House Committee on Government Reform, Subcommittee on Government Management, Information and Technology (Horn)
On Legislation That Would Prevent The Federal Government From Establishing National Identification Cards (H.R. 220, Paul, R-TX)
Frederick G. Streckewald, Associate Commissioner for Program Benefits Testified
May 18, 2000
Mr. Chairman and Members of the Subcommittee:
Thank you for inviting the Social Security Administration (SSA) to testify on H.R. 220, the Freedom and Privacy Restoration Act of 1999, a bill designed to limit the use of the Social Security number, or SSN. Today, I will discuss the original purpose of the SSN, and how its use has expanded over the years. I will also talk about what effect this expansion has had on SSA and the conditions under which we disclose or verify an SSN for third parties. In addition, I will discuss how the number facilitates the data matches used in program integrity to verify eligibility for and benefit amounts of Social Security, Supplemental Security Income (SSI), and other Federal and State benefits.
At the outset, let me emphasize that SSA has always taken its responsibility to protect the privacy of personal information in Agency files very seriously. When the Social Security program began, people were concerned that information they provided to Social Security could be misused. The Social Security Board, charged with implementation of the Social Security Act, issued press releases and public statements to provide reassurance that information provided by individuals and employers would be regarded as confidential and would be available only to the individuals to whom it pertains and to Government personnel who need access to carry out their official responsibilities.
Almost immediately, these broad pledges of confidentiality were translated into official binding policy when the Board published its first regulation in 1937. This pledge of confidentiality has been an important factor in the cooperation which employers and employees have shown over the years in providing required information.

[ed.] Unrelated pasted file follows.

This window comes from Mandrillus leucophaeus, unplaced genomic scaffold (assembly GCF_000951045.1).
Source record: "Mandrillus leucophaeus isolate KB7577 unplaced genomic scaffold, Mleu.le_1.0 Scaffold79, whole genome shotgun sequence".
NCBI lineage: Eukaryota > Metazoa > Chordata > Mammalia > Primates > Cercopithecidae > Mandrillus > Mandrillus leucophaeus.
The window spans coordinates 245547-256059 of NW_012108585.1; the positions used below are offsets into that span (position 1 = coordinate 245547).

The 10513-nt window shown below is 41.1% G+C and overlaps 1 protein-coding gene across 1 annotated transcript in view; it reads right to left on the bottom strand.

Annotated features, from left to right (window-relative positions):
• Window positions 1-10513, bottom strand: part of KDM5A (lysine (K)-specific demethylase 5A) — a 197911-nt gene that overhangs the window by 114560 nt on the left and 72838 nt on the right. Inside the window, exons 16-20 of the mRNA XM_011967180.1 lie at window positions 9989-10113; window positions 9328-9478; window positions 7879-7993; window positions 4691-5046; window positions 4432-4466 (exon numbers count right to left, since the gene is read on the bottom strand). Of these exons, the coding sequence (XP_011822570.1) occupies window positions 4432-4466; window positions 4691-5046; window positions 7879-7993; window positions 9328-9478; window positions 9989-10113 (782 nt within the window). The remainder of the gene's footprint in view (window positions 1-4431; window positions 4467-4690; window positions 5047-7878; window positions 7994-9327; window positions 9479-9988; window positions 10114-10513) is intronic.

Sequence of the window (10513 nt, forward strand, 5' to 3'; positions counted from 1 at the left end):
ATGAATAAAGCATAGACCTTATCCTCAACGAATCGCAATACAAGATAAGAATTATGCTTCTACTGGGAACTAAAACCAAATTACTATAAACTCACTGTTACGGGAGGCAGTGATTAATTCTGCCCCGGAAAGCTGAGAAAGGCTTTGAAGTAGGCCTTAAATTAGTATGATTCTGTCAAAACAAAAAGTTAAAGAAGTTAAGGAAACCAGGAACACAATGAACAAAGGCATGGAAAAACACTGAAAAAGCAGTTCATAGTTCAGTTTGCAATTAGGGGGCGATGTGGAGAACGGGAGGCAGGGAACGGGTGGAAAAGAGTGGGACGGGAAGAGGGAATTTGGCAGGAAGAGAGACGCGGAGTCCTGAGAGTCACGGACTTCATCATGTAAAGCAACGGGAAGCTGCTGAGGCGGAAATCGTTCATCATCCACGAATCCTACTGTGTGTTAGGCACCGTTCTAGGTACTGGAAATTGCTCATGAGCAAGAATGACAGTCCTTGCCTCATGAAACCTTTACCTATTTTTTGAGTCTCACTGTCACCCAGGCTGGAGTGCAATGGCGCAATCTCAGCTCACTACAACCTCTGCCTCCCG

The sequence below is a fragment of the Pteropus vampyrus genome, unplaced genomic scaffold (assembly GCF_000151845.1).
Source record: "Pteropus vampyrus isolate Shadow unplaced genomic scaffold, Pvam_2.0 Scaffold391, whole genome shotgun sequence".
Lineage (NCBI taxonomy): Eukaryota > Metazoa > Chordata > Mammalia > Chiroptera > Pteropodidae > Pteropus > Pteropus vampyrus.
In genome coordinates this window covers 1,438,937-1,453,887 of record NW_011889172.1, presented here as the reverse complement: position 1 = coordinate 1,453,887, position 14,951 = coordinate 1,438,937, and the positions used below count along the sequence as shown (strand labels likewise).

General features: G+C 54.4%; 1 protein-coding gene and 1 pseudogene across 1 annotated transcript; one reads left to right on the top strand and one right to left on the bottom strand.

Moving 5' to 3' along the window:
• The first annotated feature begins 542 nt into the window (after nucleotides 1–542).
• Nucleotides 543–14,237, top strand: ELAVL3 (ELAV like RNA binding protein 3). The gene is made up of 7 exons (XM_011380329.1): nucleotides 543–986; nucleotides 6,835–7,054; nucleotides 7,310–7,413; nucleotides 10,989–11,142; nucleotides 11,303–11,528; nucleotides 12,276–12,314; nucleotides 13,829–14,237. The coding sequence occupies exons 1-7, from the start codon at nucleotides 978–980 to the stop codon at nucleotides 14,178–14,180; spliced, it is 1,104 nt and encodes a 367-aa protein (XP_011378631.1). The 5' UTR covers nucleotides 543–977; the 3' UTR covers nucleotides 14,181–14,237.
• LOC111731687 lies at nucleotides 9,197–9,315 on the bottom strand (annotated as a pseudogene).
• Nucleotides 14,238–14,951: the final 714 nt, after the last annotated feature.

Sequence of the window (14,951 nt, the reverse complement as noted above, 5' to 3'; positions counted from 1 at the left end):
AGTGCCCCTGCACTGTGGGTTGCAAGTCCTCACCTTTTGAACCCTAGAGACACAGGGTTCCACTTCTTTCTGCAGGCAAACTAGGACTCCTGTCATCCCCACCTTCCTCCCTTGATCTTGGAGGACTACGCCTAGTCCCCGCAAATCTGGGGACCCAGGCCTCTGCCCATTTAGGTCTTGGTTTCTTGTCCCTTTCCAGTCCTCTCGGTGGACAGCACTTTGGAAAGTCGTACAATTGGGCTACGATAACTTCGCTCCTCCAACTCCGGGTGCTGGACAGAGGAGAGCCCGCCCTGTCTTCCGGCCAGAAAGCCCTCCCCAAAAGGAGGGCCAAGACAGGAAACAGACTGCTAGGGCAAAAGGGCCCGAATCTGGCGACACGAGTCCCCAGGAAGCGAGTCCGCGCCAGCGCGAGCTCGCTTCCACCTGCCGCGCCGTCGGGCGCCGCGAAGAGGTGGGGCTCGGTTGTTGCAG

For almost 65 years, SSA has honored its commitment to the American people to maintain the confidentiality of the records in our possession. We have longstanding and effective practices and procedures to maintain individuals' privacy.
Original Purpose of the Social Security Number and Card
To begin, I'd like to talk about the original purpose of the SSN and the Social Security card. Following the passage of the Social Security Act in 1935, the SSN was devised administratively as a way to keep track of the earnings of people who worked in jobs covered under the new program. The requirement that workers covered by Social Security apply for an SSN was published in Treasury regulations in 1936.
Initially, the only purpose of the SSN was to keep an accurate record of earnings covered under Social Security and to pay benefits based on those earnings. The SSN card is the document SSA provides to show what SSN is assigned to a particular individual. The SSN card, when shown to an employer, assists the employer in properly reporting earnings.
Growth of SSN as an Identifier for Other Federal Purposes
In spite of the narrowly drawn purpose of the SSN, use of the SSN as a convenient means of identifying people in records systems has grown over the years in steps often taken for good reasons such as, in the public sector to help enforce laws, protect the public treasury, and collect funds from delinquent non-custodial parents.